This piece is typical of Marjorie Stark's abstract approach to the representation of architectural forms. The dark elements of the piece stand out prominently, including the black shape running down the right hand side of the piece and the shadows in the bottom right hand corner. Like much of Stark's work, this piece is is a collage, composed of elements including photographs in the lower-right corner and overlaid with cream-coloured paper additions in the upper half. Though largely monochrome, there are subtle dashes of red, which rather than detracting from the austere character of the piece as a whole serve to draw attention to the more nuanced details of the piece, which become apparent upon further study. These include the two fine ink drawings to the left of the dark shape that create the impression of Victorian mill buildings.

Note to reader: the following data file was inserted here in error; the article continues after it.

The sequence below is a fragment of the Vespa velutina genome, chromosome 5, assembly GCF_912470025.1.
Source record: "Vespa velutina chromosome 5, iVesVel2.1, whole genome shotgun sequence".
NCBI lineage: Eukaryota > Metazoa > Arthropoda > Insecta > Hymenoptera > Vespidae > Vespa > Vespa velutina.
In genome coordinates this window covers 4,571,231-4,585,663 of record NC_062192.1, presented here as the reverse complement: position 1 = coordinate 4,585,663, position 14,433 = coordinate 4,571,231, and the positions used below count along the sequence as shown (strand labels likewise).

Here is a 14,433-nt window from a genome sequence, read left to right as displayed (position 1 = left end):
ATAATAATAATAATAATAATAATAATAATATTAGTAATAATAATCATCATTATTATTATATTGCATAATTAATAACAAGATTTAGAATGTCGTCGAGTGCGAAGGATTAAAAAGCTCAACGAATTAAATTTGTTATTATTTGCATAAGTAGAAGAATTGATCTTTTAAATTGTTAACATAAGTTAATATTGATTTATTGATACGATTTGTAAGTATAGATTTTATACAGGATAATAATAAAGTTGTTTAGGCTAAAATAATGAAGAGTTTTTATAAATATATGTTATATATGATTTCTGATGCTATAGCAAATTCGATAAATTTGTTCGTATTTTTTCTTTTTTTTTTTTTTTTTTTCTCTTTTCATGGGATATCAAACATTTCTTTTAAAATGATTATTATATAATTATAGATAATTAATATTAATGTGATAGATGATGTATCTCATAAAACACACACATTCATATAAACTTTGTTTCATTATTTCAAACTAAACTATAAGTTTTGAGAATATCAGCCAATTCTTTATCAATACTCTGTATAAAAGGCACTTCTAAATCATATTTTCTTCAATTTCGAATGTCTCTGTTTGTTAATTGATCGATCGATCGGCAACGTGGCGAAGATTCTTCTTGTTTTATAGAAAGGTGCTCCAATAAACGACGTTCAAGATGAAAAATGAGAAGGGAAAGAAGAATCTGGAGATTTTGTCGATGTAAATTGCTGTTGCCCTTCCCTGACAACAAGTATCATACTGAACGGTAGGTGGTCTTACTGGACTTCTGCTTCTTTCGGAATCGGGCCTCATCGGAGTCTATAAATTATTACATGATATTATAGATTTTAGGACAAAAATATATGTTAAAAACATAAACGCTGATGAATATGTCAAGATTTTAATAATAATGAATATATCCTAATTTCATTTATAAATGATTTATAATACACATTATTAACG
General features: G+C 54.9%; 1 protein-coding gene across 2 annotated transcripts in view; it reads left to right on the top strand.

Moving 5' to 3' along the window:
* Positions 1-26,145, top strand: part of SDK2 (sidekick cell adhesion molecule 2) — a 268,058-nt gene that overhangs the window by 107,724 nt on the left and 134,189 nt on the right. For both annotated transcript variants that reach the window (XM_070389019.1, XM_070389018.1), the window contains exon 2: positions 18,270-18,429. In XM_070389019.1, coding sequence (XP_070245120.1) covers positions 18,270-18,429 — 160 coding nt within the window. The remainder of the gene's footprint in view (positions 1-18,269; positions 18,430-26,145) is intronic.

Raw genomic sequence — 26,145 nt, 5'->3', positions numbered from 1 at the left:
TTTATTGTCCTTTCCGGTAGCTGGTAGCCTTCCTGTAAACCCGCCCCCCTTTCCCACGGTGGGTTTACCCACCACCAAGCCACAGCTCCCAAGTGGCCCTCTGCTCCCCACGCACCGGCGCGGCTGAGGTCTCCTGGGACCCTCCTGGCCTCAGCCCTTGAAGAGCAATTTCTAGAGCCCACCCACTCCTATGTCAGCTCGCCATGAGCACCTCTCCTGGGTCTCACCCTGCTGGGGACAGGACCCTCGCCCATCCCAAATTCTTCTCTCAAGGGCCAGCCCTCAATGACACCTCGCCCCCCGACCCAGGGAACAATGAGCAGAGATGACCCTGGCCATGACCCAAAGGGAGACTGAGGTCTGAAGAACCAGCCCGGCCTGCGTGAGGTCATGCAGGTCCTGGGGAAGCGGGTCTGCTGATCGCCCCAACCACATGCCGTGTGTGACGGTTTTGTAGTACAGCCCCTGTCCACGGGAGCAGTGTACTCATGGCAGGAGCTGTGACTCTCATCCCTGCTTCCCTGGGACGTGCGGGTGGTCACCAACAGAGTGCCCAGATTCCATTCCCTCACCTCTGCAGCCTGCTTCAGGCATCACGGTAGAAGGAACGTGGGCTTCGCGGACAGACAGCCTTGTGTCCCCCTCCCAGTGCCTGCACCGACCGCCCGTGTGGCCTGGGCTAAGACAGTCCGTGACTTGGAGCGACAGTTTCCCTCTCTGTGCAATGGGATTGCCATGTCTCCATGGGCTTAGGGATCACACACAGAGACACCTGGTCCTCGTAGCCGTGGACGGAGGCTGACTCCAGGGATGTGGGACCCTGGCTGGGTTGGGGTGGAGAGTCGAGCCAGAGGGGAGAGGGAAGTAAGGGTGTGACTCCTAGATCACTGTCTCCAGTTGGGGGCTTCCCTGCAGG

Marjorie Stark was born in 1914 and studied at Edinburgh College of Art from 1949 to 1955. She was as elected a professional member of the Society of Scottish Artists. Her work often combines fragments and impressions of her subject through the medium of water-colour and collage. She developed a distinctive style using torn paper and mixed media, and had a particular interest in exploring architectural themes